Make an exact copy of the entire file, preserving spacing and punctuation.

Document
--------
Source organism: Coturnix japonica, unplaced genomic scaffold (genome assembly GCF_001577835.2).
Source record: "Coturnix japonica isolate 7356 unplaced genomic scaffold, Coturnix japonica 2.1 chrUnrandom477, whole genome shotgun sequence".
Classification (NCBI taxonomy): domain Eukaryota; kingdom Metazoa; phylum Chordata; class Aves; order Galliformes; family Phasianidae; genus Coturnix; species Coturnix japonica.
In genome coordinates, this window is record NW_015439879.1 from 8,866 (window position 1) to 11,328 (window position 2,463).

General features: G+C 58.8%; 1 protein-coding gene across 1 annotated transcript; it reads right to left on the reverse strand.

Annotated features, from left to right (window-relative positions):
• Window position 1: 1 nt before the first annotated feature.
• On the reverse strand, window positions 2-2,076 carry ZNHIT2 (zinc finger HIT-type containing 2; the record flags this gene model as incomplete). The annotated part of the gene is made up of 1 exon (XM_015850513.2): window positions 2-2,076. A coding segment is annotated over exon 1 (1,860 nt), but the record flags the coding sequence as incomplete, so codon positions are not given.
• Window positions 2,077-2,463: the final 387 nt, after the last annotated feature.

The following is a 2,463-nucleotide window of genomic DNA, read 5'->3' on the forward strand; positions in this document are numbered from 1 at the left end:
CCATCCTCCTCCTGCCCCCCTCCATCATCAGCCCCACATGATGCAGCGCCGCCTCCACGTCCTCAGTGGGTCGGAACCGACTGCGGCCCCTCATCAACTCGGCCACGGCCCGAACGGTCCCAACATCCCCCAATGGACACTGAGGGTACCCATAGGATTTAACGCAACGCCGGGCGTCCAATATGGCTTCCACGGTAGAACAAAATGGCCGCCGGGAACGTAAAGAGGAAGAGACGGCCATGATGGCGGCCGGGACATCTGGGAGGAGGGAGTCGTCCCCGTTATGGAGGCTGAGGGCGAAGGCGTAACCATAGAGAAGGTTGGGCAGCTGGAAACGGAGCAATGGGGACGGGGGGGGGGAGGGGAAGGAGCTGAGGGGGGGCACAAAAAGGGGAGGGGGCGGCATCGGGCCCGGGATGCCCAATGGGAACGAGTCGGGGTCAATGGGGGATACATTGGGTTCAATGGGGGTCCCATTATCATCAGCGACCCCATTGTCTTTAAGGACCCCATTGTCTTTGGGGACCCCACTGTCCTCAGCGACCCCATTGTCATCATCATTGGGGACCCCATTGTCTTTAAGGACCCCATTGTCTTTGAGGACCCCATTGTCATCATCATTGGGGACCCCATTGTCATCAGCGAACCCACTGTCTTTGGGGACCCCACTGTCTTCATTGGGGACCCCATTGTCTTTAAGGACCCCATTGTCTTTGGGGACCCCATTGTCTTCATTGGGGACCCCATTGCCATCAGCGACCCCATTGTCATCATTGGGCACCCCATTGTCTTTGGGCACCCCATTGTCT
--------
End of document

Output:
Source organism: Coturnix japonica, unplaced genomic scaffold (genome assembly GCF_001577835.2).
Source record: "Coturnix japonica isolate 7356 unplaced genomic scaffold, Coturnix japonica 2.1 chrUnrandom477, whole genome shotgun sequence".
Classification (NCBI taxonomy): domain Eukaryota; kingdom Metazoa; phylum Chordata; class Aves; order Galliformes; family Phasianidae; genus Coturnix; species Coturnix japonica.
In genome coordinates, this window is record NW_015439879.1 from 8,866 (window position 1) to 11,328 (window position 2,463).

General features: G+C 58.8%; 1 protein-coding gene across 1 annotated transcript; it reads right to left on the reverse strand.

Annotated features, from left to right (window-relative positions):
• Window position 1: 1 nt before the first annotated feature.
• On the reverse strand, window positions 2-2,076 carry ZNHIT2 (zinc finger HIT-type containing 2; the record flags this gene model as incomplete). The annotated part of the gene is made up of 1 exon (XM_015850513.2): window positions 2-2,076. A coding segment is annotated over exon 1 (1,860 nt), but the record flags the coding sequence as incomplete, so codon positions are not given.
• Window positions 2,077-2,463: the final 387 nt, after the last annotated feature.

The following is a 2,463-nucleotide window of genomic DNA, read 5'->3' on the forward strand; positions in this document are numbered from 1 at the left end:
CCATCCTCCTCCTGCCCCCCTCCATCATCAGCCCCACATGATGCAGCGCCGCCTCCACGTCCTCAGTGGGTCGGAACCGACTGCGGCCCCTCATCAACTCGGCCACGGCCCGAACGGTCCCAACATCCCCCAATGGACACTGAGGGTACCCATAGGATTTAACGCAACGCCGGGCGTCCAATATGGCTTCCACGGTAGAACAAAATGGCCGCCGGGAACGTAAAGAGGAAGAGACGGCCATGATGGCGGCCGGGACATCTGGGAGGAGGGAGTCGTCCCCGTTATGGAGGCTGAGGGCGAAGGCGTAACCATAGAGAAGGTTGGGCAGCTGGAAACGGAGCAATGGGGACGGGGGGGGGGAGGGGAAGGAGCTGAGGGGGGGCACAAAAAGGGGAGGGGGCGGCATCGGGCCCGGGATGCCCAATGGGAACGAGTCGGGGTCAATGGGGGATACATTGGGTTCAATGGGGGTCCCATTATCATCAGCGACCCCATTGTCTTTAAGGACCCCATTGTCTTTGGGGACCCCACTGTCCTCAGCGACCCCATTGTCATCATCATTGGGGACCCCATTGTCTTTAAGGACCCCATTGTCTTTGAGGACCCCATTGTCATCATCATTGGGGACCCCATTGTCATCAGCGAACCCACTGTCTTTGGGGACCCCACTGTCTTCATTGGGGACCCCATTGTCTTTAAGGACCCCATTGTCTTTGGGGACCCCATTGTCTTCATTGGGGACCCCATTGCCATCAGCGACCCCATTGTCATCATTGGGCACCCCATTGTCTTTGGGCACCCCATTGTCT